We, both of us, Marian and I have been aspiring to create what Lecoq was calling for, many years ago, which was to go out and create the theatre of the future.
Well, now here we are in the future, and here at The Actors Space, whenever we do any work on a daily basis, session by session basis, incredible work comes out every time. It feels like we’ve been gathering different exotic fruits in different places, with different participants, and also our own different perspectives, rooted in Lecoq’s work, the person who brought us together. When the audience experience THAT it can be a very rich and very powerful human experience. And that for me is the joy of theatre.
THE AUDIENCE AND THE STORIES
Listen to the audience, listen to that whisper inside that is guiding you to take another step. It’s not overreaching, it’s like just another little step.
And then trust, as well, the inner voice that goes “ooh, ooh”. When there’s that egomania that’s around sometimes with us, you need to be protected. Masks are a great example because they form a front in one way, as to who we seem to be and also as a protection.
But again what’s more important is the thing that’s behind the mask because in the end the work that happens through acting, or creating characters or stories, or even the mask work, or the clown work is about what’s beneath the superficial.
The depth of existence is huge. It’s obvious, it doesn’t even need to be said. But when we share the work, drama or comedy, it can be discovered. In the work in relation to the others… Life itself is a miracle, so when you’re on stage having a blast you’re reflecting part of that miracle for the audience member who’s there. And remember they may be going through terrible times, they may be going through the loss of a loved one, they may be passing away themselves. So your work has to be as, without falling into perfectionism, as rigorous as possible, as disciplined as possible and as respectful as possible to yourself and to them, and it’s a simple contract:
Tell stories and have a wonderful time together. As soon as fire was discovered, around the campfire there became the need to tell stories. It’s as old as that. Because in that human wisdom is passed on.
And what we’re about, definitely, is about underneath the mask and you don’t have to be brilliant, you don’t have to be talented, you don’t have to be any of those things, or any of those concepts one would have about themselves, either in a positive way or in a negative way. Just somebody coming along and having fun and wanting to explore human nature. And the nice thing is that it’s not about “Oh my God, my nature”. It’s not reflecting back on me, it’s human nature. It’s much more about the audience, one in the audience than about the actor and their complexes and hang-ups.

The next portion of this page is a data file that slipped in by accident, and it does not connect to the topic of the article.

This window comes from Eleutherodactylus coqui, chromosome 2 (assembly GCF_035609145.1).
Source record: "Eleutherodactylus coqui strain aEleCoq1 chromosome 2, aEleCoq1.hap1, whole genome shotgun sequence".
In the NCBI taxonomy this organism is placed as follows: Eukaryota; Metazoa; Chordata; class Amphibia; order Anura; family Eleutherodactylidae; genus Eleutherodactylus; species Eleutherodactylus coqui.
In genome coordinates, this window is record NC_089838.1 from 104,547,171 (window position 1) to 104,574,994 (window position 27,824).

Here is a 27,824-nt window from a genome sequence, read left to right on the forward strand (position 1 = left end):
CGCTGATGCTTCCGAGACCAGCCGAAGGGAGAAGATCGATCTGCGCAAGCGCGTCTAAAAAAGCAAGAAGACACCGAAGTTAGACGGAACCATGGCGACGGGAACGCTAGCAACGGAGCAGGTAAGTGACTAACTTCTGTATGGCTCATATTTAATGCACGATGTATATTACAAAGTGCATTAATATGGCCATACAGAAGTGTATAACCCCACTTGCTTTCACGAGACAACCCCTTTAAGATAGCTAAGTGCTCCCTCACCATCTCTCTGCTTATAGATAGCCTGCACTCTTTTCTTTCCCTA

And that’s a terrain that I reckon (and Lecoq was pointing at it rather a lot) that was the misunderstood Stanislavski work. Stanislavski’s work is very interesting. But a lot of the time people are looking into traumas and problems, and things that are locked up in their body, and they’re trying to regurgitate them into the dramatic scene. And it’s like “for goodness sakes, just be present in the scene”. And things will come out naturally. The character will have that journey and that experience. You don’t have to put yourself there, self-sacrificing to show how good an actor you are and how emotive you can be. That always gets in the way.
And, in fact, in life, often the most emotional and powerful stuff is when people stop their emotions, stunt their emotions, for whatever reason. And then what happens, as long as the audience gets the feeling that’s beneath that mask, that’s what’s important. It’s not about an emotional display of fireworks and tears, or how great an actor or emotive a person can be. It’s about the audience having a poetic journey.
These are extracts from an interview made by Natacha Elmir. You can listen to Simon on this page.